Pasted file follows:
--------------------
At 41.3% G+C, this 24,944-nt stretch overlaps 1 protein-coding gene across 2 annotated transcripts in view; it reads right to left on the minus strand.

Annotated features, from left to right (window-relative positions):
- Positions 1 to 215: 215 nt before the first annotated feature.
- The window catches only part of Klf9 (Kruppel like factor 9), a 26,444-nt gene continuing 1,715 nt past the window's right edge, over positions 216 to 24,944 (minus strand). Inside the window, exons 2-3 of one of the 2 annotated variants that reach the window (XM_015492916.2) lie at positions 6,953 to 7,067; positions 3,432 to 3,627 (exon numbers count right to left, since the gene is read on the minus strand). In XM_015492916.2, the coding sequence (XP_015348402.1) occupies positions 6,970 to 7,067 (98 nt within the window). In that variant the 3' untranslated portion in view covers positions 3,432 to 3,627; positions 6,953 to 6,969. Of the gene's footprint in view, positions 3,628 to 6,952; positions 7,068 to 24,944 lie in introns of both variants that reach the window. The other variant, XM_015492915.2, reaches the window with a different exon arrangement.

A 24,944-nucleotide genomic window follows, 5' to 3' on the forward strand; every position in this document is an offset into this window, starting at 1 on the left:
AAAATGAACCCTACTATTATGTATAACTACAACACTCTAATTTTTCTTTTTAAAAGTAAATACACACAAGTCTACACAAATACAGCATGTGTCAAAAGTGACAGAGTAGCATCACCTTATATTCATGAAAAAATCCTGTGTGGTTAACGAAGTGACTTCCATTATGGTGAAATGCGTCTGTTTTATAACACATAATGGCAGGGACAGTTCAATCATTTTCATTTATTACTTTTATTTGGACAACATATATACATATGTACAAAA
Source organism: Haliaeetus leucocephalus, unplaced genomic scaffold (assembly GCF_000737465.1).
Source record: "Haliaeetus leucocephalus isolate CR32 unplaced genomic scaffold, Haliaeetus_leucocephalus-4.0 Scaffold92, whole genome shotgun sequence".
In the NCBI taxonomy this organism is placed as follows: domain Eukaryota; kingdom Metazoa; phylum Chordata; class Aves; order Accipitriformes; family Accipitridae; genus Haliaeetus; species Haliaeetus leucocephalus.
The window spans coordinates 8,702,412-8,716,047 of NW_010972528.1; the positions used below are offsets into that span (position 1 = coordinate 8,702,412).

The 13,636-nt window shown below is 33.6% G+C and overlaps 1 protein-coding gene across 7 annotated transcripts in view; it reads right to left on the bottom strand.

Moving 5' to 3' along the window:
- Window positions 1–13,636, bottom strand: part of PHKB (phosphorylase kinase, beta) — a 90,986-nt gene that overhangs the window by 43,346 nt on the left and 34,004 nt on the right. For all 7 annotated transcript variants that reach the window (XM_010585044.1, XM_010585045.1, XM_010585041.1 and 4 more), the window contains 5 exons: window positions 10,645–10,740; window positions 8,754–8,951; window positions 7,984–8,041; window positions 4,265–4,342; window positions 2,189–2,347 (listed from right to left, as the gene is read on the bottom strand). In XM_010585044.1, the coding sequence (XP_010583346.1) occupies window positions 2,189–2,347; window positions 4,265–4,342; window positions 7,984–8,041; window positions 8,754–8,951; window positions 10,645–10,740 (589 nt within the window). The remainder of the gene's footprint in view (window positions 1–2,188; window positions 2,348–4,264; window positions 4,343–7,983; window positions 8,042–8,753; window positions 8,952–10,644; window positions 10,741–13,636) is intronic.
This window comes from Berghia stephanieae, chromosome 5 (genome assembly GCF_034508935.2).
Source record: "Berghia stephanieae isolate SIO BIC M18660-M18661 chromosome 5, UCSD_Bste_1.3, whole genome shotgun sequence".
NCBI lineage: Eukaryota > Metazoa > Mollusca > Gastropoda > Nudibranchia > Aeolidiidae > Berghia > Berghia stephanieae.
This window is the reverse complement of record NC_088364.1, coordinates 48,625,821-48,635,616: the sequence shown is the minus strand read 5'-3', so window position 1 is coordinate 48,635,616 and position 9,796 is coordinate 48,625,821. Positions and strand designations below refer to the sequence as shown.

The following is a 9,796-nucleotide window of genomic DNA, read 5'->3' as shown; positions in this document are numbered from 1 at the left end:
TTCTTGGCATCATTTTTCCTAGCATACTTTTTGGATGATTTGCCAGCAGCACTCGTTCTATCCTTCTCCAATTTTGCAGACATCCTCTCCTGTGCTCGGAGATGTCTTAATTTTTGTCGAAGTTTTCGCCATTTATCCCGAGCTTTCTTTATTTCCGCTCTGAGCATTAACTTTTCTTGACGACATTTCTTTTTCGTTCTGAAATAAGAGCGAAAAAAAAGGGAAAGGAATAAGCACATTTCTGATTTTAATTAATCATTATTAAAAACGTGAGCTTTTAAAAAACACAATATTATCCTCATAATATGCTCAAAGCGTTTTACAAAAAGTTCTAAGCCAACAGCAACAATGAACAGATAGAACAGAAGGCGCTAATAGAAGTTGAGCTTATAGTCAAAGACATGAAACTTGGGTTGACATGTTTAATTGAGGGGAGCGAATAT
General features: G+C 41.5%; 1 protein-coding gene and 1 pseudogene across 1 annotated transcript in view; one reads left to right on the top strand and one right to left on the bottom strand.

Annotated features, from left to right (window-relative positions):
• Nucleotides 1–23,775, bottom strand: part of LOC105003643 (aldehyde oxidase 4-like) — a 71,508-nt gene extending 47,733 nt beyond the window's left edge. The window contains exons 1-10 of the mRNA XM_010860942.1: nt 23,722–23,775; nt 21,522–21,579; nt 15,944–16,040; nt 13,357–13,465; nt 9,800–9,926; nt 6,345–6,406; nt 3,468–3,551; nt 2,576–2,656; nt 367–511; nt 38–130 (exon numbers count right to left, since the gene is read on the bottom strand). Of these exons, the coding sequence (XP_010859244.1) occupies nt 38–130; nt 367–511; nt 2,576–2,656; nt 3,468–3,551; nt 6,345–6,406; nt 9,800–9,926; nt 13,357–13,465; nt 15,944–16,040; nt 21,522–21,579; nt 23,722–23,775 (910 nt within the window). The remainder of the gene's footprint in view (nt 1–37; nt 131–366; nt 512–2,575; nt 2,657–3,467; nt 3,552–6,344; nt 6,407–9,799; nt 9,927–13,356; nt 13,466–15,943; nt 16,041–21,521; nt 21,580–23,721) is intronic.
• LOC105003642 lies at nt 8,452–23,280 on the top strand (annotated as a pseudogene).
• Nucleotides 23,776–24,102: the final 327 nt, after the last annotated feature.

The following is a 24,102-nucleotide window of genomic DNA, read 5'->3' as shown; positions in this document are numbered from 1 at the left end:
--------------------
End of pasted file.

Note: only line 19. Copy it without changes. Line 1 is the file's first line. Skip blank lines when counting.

TTCTTGGCATCATTTTTCCTAGCATACTTTTTGGATGATTTGCCAGCAGCACTCGTTCTATCCTTCTCCAATTTTGCAGACATCCTCTCCTGTGCTCGGAGATGTCTTAATTTTTGTCGAAGTTTTCGCCATTTATCCCGAGCTTTCTTTATTTCCGCTCTGAGCATTAACTTTTCTTGACGACATTTCTTTTTCGTTCTGAAATAAGAGCGAAAAAAAAGGGAAAGGAATAAGCACATTTCTGATTTTAATTAATCATTATTAAAAACGTGAGCTTTTAAAAAACACAATATTATCCTCATAATATGCTCAAAGCGTTTTACAAAAAGTTCTAAGCCAACAGCAACAATGAACAGATAGAACAGAAGGCGCTAATAGAAGTTGAGCTTATAGTCAAAGACATGAAACTTGGGTTGACATGTTTAATTGAGGGGAGCGAATAT